The gameplay is just what the doctor ordered if you are into the shoot-‘em-up and adventure genres, if you have problems with the puzzles on dedicated puzzle and adventure games, then this is the game for you.
Steve Davis Snooker
Created back in the days when the record collecting cue master was at his peak, Steve Davis snooker was probably one of the first licensed games ever. Now however, Steve is well past his best, and this game can bring you all the satisfaction of playing against the real person, it certainly does have a high level of intelligence. Playing alone against Steve, or with another Human player, you basically have to beat your opponent at snooker. Standard snooker rules apply, with fouls and replays all included.
The game is certainly very hard against the computer, and I think the control system could have been improved a bit. For example, in stead of a length adjustable line which is pointed in the direction you want the ball to go, all you get is a cross hairs which you place on the screen in the direction you want it to go. This makes it a lot harder to line up the shots, and frequently results in the cue ball missing the coloured balls all together!
The graphics in this game are to be frank, quite dull, and not very interesting at all. Instead of green you get a black baize, the black ball is really a white unfilled circle, and the brown ball is a red ball with a green circle around it. Perhaps they could have used shading? Another fault of the game is that when you hit the ball with maximum power, as the cue ball strikes the target ball, it sometimes takes a while for it to register. This sometimes looks very fake and disappointing.
So, not a hugely brilliant game, but then again licensed games never have been known for their outstanding success. Not surprisingly this is the only game that has not actually been written by Superior themselves, but by CDS Software.
The Life Of Repton
In the fifth of the seven Repton games, you have to play through 40 screens, five specific areas each with 8 screens. These are really just new levels and graphics sets for the original Repton 3, but they are interesting nonetheless. You have Baby Repton, Schoolboy Repton, Teenage Repton, Work Repton and OAP Repton. This provides a nice variation in the graphics every 8 levels which is just what is needed. The game also features the often praised game editor, which allows you to create many levels for the game, which you can either play yourself or give to your friends (or maybe enter in a Repton competition?!) The best thing about the editor is that you can design whatever you want about the game, right down to each individual graphics picture.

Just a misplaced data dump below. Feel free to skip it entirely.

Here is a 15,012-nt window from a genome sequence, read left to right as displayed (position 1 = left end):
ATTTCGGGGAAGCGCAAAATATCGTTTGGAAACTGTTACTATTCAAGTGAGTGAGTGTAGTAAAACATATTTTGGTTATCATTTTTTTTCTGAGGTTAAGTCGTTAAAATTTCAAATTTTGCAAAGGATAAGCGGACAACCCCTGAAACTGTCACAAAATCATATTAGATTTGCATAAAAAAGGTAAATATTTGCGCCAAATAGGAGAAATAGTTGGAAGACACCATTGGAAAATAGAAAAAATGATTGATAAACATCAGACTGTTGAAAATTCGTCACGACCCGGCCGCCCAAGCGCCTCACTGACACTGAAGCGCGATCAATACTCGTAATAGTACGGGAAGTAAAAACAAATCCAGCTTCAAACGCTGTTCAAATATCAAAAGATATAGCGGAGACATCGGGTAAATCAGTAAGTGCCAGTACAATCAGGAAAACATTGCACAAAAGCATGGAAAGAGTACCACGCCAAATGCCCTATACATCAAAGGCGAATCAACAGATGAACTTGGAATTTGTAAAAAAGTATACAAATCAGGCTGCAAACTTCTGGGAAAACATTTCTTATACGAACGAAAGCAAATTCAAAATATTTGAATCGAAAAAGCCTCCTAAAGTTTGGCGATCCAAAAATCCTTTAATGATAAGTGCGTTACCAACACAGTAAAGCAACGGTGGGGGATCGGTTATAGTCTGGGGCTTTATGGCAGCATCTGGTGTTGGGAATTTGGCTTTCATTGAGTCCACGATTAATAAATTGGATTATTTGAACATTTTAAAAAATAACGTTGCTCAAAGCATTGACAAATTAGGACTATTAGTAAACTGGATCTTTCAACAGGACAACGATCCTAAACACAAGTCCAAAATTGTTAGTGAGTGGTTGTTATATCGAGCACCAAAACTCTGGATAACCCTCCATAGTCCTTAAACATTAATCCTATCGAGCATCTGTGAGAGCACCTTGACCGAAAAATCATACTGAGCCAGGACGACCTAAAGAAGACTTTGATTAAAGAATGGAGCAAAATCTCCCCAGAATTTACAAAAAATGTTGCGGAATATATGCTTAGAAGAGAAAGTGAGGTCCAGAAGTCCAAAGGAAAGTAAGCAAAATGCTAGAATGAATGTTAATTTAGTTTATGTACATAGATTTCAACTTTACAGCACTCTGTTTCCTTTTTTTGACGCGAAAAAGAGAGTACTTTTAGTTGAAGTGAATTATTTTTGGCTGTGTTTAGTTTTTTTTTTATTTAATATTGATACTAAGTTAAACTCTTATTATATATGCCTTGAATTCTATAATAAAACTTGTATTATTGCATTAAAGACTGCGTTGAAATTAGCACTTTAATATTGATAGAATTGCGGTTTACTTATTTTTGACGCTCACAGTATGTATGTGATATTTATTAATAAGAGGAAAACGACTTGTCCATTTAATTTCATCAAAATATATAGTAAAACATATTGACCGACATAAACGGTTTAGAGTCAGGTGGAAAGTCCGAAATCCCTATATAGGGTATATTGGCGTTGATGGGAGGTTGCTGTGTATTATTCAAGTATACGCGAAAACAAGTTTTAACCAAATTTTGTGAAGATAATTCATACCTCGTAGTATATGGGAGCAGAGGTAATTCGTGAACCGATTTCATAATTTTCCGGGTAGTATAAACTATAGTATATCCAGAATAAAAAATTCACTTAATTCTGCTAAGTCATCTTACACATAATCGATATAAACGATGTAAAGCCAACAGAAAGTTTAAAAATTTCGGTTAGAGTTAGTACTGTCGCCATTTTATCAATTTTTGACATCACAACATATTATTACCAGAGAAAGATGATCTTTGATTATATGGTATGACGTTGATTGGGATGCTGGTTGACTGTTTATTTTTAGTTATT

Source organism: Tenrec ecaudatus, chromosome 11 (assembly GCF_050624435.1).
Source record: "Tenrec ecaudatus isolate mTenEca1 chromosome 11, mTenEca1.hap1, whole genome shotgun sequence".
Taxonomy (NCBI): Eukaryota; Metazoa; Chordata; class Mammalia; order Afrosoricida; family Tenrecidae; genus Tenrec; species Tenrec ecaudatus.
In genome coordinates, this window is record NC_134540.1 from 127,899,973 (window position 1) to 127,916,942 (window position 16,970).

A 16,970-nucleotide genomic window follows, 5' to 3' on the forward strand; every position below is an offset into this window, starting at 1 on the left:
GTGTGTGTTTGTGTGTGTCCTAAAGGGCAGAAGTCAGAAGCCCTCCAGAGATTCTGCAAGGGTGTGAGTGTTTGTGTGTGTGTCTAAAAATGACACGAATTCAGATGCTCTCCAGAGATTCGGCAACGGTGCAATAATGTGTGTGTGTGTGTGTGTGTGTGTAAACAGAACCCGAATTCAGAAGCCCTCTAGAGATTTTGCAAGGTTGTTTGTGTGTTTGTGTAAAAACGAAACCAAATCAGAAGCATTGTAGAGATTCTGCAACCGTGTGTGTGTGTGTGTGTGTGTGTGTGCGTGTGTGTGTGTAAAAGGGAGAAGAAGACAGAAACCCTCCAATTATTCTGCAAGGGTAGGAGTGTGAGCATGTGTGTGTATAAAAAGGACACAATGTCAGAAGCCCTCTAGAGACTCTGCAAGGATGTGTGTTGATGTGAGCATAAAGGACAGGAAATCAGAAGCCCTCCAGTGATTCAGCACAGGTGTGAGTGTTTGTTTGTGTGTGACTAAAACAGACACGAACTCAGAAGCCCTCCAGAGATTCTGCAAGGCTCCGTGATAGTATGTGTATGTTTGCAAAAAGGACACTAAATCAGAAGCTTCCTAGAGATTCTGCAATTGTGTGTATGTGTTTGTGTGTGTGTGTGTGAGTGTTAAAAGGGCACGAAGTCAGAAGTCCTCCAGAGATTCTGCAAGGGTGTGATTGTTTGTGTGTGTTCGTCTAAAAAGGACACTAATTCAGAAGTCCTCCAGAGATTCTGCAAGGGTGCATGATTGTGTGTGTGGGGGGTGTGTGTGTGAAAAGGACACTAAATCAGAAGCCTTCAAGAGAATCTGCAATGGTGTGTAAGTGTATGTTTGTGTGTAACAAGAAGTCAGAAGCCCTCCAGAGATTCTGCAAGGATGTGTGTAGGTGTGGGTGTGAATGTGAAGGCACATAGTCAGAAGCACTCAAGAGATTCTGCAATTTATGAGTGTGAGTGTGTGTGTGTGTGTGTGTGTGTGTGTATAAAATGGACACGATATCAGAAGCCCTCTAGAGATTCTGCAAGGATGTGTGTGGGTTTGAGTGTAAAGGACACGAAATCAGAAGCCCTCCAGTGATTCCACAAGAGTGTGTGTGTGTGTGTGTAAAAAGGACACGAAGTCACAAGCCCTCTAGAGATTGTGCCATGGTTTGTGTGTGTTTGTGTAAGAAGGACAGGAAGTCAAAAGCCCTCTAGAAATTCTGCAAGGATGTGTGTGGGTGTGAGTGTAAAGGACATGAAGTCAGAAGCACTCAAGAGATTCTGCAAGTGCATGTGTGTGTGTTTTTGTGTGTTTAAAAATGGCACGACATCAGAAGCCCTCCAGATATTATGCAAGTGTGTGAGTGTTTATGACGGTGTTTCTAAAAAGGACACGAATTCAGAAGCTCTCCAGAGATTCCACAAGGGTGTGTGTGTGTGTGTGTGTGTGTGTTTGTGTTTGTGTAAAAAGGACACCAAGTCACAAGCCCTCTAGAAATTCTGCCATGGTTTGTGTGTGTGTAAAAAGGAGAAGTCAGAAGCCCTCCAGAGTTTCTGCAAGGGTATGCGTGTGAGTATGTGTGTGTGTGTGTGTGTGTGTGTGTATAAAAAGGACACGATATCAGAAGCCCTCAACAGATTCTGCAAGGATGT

The gameplay is the same as it has been since Repton 3, this is very varied, and there are many different puzzles which can be completed. Dodging through rocks, collecting keys to turn safes into diamonds, guiding Spirits to their cages to turn them into diamonds, killing monsters. It is all in there, and very interesting and thought provoking to play. In addition to collecting all the diamonds on the level, you have to collect the Crown, and diffuse the time bomb (all you have to do their is after collecting all the diamonds and the crown, walk over it) there is a time limit, which can be extended with the time-capsules. In addition to the monsters and spirits, another enemy is the Fungus, this is a special type of square, which spreads over the screen and blocks off objects. It is essential to stop this from spreading by surrounding it with rocks, or it will block off a diamond! This is all great fun, and one of the best gameplay ideas ever.
The graphics in this game are up to the usual standards of the games with nice fast graphics, and very colourful and detailed sprites. The different graphics sets give a good wide range of different graphics, so you never get fed up of staring at the same graphics. The sound is the usual Repton tune, which is good but annoying after a while. The only minor gripe is that the ting of collecting the diamonds is very high pitched, luckily this can be turned off though!
Definitely one of the best compilations in the series, it has a mixture of games, and only one of them won't be on the screen regularly. For four quality games, this would be cheap at twice the price.